- “Searching” in Black Denim Lit (December 2014) (A prequel to the 74 stories: three cops look for an abducted soldier in a vast galaxy.)
- “No Woman, No Plaything” in Kaleidotrope (October 2012) (The missing soldier, now a cop herself, discovers colonial inspection tours are not all warm handshakes and a pleasant lunch.)
- “Planet 38” in Four Star Stories (Summer 2013) (The missing soldier never thought her ordeal meant she would have to become a mother – and the challenges of parenting while still visiting her perpetrators’ worlds differ from everything she had anticipated.)
- “Planet 50″ (forthcoming Black Denim Lit Follow @BlackDenimLit on Twitter for when) (Escort the found abductee to her perpetrators’ worlds. Ensure she doesn’t slug or shoot anyone else. Face the truth that years on a common post mean you can’t keep acting like a grunt escorting a prisoner.)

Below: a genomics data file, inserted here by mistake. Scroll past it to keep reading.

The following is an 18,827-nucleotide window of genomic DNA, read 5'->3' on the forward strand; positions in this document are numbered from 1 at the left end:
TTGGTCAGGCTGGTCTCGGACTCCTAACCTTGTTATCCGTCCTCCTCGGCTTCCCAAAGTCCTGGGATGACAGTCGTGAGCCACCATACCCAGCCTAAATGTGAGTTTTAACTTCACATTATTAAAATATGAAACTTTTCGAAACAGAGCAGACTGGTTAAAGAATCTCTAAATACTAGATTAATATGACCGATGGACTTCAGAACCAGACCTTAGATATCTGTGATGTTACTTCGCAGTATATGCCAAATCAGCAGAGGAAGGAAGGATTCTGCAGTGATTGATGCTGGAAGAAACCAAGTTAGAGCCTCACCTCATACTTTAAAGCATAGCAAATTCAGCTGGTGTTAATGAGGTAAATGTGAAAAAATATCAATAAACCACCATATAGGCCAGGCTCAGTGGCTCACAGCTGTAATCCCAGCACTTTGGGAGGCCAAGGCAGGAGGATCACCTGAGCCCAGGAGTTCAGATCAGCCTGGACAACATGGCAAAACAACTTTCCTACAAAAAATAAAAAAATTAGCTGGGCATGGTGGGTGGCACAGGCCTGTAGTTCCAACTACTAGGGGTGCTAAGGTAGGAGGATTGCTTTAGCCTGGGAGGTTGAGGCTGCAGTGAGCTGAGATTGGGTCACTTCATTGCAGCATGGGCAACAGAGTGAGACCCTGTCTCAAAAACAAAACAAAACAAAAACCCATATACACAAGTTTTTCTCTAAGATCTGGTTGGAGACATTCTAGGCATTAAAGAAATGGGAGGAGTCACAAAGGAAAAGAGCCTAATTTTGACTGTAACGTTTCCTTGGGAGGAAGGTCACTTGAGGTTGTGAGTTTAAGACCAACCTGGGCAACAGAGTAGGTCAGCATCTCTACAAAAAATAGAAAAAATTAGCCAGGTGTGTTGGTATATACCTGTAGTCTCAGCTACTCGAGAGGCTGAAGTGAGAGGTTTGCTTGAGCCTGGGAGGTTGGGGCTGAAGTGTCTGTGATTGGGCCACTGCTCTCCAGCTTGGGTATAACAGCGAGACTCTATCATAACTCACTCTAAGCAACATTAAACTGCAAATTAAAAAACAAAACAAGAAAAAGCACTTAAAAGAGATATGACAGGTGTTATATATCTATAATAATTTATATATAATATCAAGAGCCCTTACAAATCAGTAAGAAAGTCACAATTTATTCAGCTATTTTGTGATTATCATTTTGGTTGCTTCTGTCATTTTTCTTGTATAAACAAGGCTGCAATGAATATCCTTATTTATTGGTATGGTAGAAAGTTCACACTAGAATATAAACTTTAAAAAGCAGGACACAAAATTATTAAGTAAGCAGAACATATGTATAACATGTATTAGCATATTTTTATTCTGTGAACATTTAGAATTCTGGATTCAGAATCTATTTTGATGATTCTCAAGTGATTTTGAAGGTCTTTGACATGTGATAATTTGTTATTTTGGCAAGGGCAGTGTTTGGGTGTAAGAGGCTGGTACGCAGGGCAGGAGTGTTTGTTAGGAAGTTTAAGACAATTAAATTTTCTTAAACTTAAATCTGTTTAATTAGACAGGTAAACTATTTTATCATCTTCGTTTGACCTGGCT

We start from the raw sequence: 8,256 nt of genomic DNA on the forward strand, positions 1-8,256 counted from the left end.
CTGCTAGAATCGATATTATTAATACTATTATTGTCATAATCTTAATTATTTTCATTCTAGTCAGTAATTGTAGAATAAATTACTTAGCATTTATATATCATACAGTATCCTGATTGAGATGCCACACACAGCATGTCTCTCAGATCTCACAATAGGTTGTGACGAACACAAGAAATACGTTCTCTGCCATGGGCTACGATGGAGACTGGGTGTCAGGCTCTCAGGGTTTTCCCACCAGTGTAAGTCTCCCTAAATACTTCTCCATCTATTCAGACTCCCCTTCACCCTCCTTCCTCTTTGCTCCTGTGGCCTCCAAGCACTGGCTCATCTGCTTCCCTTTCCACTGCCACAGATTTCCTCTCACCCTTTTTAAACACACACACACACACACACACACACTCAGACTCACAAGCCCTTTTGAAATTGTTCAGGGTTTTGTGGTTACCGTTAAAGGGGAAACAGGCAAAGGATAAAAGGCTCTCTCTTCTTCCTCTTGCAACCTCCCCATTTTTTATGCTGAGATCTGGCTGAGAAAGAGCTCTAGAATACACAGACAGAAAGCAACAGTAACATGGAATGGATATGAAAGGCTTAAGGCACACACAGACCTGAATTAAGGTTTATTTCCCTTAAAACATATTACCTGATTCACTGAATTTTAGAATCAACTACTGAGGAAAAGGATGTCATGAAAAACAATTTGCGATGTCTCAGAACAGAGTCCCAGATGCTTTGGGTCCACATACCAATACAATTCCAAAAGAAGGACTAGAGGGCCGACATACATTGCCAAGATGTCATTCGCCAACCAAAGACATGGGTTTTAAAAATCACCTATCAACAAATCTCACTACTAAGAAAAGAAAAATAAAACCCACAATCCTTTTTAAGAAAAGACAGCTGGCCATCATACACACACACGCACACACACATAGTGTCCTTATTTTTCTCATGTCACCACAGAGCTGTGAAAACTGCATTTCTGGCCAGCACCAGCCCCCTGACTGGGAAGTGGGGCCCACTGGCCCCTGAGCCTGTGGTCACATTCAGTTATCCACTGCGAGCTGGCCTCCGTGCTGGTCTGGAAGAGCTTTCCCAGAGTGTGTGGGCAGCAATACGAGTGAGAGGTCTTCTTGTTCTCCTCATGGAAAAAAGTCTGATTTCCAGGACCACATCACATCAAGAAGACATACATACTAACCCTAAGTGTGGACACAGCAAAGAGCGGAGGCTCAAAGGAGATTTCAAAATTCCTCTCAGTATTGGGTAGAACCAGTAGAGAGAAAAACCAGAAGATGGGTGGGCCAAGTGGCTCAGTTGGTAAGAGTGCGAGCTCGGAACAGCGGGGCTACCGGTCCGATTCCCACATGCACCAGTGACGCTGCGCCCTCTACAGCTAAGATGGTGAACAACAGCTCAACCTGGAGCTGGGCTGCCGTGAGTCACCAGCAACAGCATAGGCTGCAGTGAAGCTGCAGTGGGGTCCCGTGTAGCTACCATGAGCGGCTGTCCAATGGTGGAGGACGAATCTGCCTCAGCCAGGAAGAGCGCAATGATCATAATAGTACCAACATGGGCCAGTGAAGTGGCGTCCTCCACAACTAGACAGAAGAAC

One of the most important influences on my writing was a pottery class I took in college.
That’s right, pottery.
My pottery professor taught us the major types of pottery construction and how to make clay, mix glazes, run a wood-fired kiln (designed and built by advanced students), and keep the studio clean and organized. He also taught us how to be working artists.
He explained that there are two basic approaches to doing art: process and planning. I’ve met, seen documentaries, and read about these two types doing every other kind of art (painting, printmaking, puppetry, music, acting, dance, mime, sculpture, writing, etc.) Process people let art evolve organically from within without consciously planning or censoring the work as it forms. “The clay knows what it wants to do.” “Let’s get started and see how this turns out.” “I’ve got the character, I’ll find the answer in rehearsal.” Are process-style statements.